“Grace!” one said. “You look scary!”
Still, Grace tries to stay connected through Skype, Twitter, and Instagram, though inevitably some relationships have dwindled. One pal, Daniel Sousa, says many of her female friends have broken off contact because of jealousy, or fears that Grace is snobby now. In the last few months, says Grace, some people have started to treat her differently when she’s back home.
“When I go out to dinner with my family, people will turn and look, or say things,” she says. “People who don’t really know me have started calling me ‘Grace the Model.’ I’m like, oh my gosh, please don’t call me that. I love modeling, but just Grace is fine.”A few days into her March trip home, Grace’s family loads up the Hartzel Land Rover and drives to Destin, Florida, for family time. She plays a competitive round of the alphabet game, bickers with her siblings, and takes turns sleeping on their shoulders on the car ride down. At the beach, the days are filled with volleyball (which she played in high school), slathering on sunscreen to protect her porcelain skin, and eating fresh seafood. She has long one-on-one talks with her siblings.
Before she started modeling, Grace would go out with her friends every night—to Steak ’n Shake to drink chocolate-banana milkshakes or to the movies. Many times, Kimberly had to give her a guilt trip. “Grace,” she would say, “don’t you want to spend time with your family?” Now Grace fully engages, soaking up every second.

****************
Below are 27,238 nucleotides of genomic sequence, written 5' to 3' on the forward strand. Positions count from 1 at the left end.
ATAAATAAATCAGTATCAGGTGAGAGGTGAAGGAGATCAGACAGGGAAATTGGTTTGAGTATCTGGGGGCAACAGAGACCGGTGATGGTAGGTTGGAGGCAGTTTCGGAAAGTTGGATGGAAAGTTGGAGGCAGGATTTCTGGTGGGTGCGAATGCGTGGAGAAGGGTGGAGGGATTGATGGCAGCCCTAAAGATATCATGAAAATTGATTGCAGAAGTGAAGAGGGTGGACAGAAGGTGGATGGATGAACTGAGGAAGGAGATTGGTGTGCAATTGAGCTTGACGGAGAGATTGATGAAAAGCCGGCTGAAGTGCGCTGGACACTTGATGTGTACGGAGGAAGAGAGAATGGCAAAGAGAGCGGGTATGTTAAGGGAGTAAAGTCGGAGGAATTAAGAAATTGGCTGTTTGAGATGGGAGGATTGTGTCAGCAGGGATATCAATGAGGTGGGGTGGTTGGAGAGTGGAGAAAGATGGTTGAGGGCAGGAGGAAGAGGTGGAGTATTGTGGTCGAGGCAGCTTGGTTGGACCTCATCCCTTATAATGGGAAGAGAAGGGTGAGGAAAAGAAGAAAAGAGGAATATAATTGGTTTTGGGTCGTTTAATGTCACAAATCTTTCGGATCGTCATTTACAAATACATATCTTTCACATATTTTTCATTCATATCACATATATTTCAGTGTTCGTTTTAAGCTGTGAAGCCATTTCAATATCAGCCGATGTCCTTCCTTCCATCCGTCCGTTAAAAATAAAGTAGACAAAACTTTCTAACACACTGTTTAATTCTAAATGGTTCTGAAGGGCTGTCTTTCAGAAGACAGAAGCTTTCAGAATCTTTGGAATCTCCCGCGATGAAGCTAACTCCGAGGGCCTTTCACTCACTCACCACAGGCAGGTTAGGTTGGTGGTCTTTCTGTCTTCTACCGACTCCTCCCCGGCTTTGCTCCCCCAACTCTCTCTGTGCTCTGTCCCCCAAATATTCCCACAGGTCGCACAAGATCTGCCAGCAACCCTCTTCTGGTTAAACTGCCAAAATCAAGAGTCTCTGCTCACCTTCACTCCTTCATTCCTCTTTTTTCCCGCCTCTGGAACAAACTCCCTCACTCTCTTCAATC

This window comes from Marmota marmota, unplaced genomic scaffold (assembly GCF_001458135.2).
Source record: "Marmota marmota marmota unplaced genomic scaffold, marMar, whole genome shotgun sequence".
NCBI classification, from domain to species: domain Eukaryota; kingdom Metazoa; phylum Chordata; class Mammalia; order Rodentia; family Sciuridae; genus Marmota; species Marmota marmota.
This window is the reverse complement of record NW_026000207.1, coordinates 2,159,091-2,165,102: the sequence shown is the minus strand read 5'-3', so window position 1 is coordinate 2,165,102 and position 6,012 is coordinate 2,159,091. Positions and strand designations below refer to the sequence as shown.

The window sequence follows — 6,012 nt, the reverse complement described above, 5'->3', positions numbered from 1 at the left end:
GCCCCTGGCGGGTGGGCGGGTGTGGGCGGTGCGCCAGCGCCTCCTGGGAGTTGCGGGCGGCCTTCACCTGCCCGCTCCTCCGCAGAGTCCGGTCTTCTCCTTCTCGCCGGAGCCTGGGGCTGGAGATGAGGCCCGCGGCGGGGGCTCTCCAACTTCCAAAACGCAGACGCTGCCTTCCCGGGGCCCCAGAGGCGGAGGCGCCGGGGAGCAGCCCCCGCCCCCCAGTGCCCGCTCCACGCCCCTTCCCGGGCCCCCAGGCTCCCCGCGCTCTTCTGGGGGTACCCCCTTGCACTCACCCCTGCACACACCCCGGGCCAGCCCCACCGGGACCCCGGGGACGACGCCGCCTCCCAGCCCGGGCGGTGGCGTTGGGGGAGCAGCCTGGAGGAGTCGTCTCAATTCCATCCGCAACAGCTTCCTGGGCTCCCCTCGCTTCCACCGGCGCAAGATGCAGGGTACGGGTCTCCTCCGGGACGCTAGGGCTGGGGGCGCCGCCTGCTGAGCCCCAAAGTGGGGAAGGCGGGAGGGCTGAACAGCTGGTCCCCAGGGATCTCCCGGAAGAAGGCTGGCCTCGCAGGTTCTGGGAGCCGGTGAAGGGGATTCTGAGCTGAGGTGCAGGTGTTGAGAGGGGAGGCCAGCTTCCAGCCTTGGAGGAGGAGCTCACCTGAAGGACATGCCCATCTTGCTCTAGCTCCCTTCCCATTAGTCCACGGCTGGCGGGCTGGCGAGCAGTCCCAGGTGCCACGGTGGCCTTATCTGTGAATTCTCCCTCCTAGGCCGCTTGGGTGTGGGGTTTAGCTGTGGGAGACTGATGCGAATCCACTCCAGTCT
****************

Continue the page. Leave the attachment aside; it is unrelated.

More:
The last night, Grace curls into bed with her mom. They talk about Grace’s success, and laugh, and finally fall asleep. One last precious moment between mother and daughter.
The next day, they drive home to Zionsville, and Grace packs her suitcase to fly back to New York, and then Paris for a couple of months, to shoot the next round of collections. The dropoff at Indianapolis International Airport feels too familiar; planes make Grace nauseous, so once on board, she plugs in her headphones and leans back in her seat. She closes her eyes and tries to savor the family memories.
Then her phone buzzes, and she looks down. It is her agency in New York. The next day’s schedule is ready.
Photos by Stacy Newgent; Instagram photos courtesy Grace Hartzel
This article appeared in the September 2013 issue.